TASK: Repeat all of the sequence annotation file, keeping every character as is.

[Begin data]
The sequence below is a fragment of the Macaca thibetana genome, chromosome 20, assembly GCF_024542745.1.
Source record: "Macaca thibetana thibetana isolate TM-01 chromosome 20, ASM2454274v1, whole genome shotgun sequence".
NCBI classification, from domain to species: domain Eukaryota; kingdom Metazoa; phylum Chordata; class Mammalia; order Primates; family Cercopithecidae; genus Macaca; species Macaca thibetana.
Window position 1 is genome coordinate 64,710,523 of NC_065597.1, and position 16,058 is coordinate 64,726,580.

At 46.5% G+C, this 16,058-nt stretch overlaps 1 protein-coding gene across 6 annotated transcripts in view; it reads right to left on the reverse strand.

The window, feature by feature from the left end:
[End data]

The sequence below is a fragment of the Macaca thibetana genome, chromosome 20, assembly GCF_024542745.1.
Source record: "Macaca thibetana thibetana isolate TM-01 chromosome 20, ASM2454274v1, whole genome shotgun sequence".
NCBI classification, from domain to species: domain Eukaryota; kingdom Metazoa; phylum Chordata; class Mammalia; order Primates; family Cercopithecidae; genus Macaca; species Macaca thibetana.
Window position 1 is genome coordinate 64,710,523 of NC_065597.1, and position 16,058 is coordinate 64,726,580.

At 46.5% G+C, this 16,058-nt stretch overlaps 1 protein-coding gene across 6 annotated transcripts in view; it reads right to left on the reverse strand.

The window, feature by feature from the left end: